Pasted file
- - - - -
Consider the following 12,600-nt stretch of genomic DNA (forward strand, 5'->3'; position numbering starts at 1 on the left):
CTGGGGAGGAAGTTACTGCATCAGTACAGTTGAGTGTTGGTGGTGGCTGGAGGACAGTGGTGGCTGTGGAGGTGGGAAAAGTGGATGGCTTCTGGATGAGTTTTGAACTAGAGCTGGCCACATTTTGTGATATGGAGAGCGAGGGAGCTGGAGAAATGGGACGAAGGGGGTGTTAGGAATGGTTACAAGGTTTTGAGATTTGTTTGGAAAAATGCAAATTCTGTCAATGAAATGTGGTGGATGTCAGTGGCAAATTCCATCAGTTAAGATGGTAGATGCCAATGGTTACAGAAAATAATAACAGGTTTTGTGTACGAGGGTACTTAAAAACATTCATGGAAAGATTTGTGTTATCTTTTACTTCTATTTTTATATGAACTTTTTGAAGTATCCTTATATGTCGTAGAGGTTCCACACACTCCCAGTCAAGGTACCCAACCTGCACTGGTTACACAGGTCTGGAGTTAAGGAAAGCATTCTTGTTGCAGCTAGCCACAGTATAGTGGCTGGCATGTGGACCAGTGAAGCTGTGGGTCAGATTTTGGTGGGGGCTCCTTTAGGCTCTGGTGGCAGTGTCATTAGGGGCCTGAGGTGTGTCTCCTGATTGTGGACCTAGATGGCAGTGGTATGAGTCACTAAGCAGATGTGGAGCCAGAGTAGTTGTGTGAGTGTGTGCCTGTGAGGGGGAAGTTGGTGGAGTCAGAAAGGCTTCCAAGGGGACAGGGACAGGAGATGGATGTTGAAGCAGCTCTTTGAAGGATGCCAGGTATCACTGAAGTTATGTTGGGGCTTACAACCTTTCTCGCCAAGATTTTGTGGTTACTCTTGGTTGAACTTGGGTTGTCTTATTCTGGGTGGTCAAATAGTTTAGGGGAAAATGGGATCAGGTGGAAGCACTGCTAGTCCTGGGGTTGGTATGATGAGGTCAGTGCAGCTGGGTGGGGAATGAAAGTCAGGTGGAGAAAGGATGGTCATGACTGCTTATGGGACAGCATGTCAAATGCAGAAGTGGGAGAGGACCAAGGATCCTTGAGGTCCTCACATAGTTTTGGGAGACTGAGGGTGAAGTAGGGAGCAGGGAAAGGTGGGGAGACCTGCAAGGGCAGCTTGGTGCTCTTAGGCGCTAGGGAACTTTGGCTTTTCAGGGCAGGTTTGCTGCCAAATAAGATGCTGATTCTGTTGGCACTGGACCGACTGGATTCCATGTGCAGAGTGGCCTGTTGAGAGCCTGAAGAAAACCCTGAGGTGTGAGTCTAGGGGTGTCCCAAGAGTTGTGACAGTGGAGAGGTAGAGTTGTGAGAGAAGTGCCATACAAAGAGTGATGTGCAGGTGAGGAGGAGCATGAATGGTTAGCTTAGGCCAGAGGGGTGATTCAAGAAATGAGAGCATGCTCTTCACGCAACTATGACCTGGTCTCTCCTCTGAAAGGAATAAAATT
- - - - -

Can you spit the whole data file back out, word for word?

Consider the following 12,600-nt stretch of genomic DNA (forward strand, 5'->3'; position numbering starts at 1 on the left):
CTGGGGAGGAAGTTACTGCATCAGTACAGTTGAGTGTTGGTGGTGGCTGGAGGACAGTGGTGGCTGTGGAGGTGGGAAAAGTGGATGGCTTCTGGATGAGTTTTGAACTAGAGCTGGCCACATTTTGTGATATGGAGAGCGAGGGAGCTGGAGAAATGGGACGAAGGGGGTGTTAGGAATGGTTACAAGGTTTTGAGATTTGTTTGGAAAAATGCAAATTCTGTCAATGAAATGTGGTGGATGTCAGTGGCAAATTCCATCAGTTAAGATGGTAGATGCCAATGGTTACAGAAAATAATAACAGGTTTTGTGTACGAGGGTACTTAAAAACATTCATGGAAAGATTTGTGTTATCTTTTACTTCTATTTTTATATGAACTTTTTGAAGTATCCTTATATGTCGTAGAGGTTCCACACACTCCCAGTCAAGGTACCCAACCTGCACTGGTTACACAGGTCTGGAGTTAAGGAAAGCATTCTTGTTGCAGCTAGCCACAGTATAGTGGCTGGCATGTGGACCAGTGAAGCTGTGGGTCAGATTTTGGTGGGGGCTCCTTTAGGCTCTGGTGGCAGTGTCATTAGGGGCCTGAGGTGTGTCTCCTGATTGTGGACCTAGATGGCAGTGGTATGAGTCACTAAGCAGATGTGGAGCCAGAGTAGTTGTGTGAGTGTGTGCCTGTGAGGGGGAAGTTGGTGGAGTCAGAAAGGCTTCCAAGGGGACAGGGACAGGAGATGGATGTTGAAGCAGCTCTTTGAAGGATGCCAGGTATCACTGAAGTTATGTTGGGGCTTACAACCTTTCTCGCCAAGATTTTGTGGTTACTCTTGGTTGAACTTGGGTTGTCTTATTCTGGGTGGTCAAATAGTTTAGGGGAAAATGGGATCAGGTGGAAGCACTGCTAGTCCTGGGGTTGGTATGATGAGGTCAGTGCAGCTGGGTGGGGAATGAAAGTCAGGTGGAGAAAGGATGGTCATGACTGCTTATGGGACAGCATGTCAAATGCAGAAGTGGGAGAGGACCAAGGATCCTTGAGGTCCTCACATAGTTTTGGGAGACTGAGGGTGAAGTAGGGAGCAGGGAAAGGTGGGGAGACCTGCAAGGGCAGCTTGGTGCTCTTAGGCGCTAGGGAACTTTGGCTTTTCAGGGCAGGTTTGCTGCCAAATAAGATGCTGATTCTGTTGGCACTGGACCGACTGGATTCCATGTGCAGAGTGGCCTGTTGAGAGCCTGAAGAAAACCCTGAGGTGTGAGTCTAGGGGTGTCCCAAGAGTTGTGACAGTGGAGAGGTAGAGTTGTGAGAGAAGTGCCATACAAAGAGTGATGTGCAGGTGAGGAGGAGCATGAATGGTTAGCTTAGGCCAGAGGGGTGATTCAAGAAATGAGAGCATGCTCTTCACGCAACTATGACCTGGTCTCTCCTCTGAAAGGAATAAAATT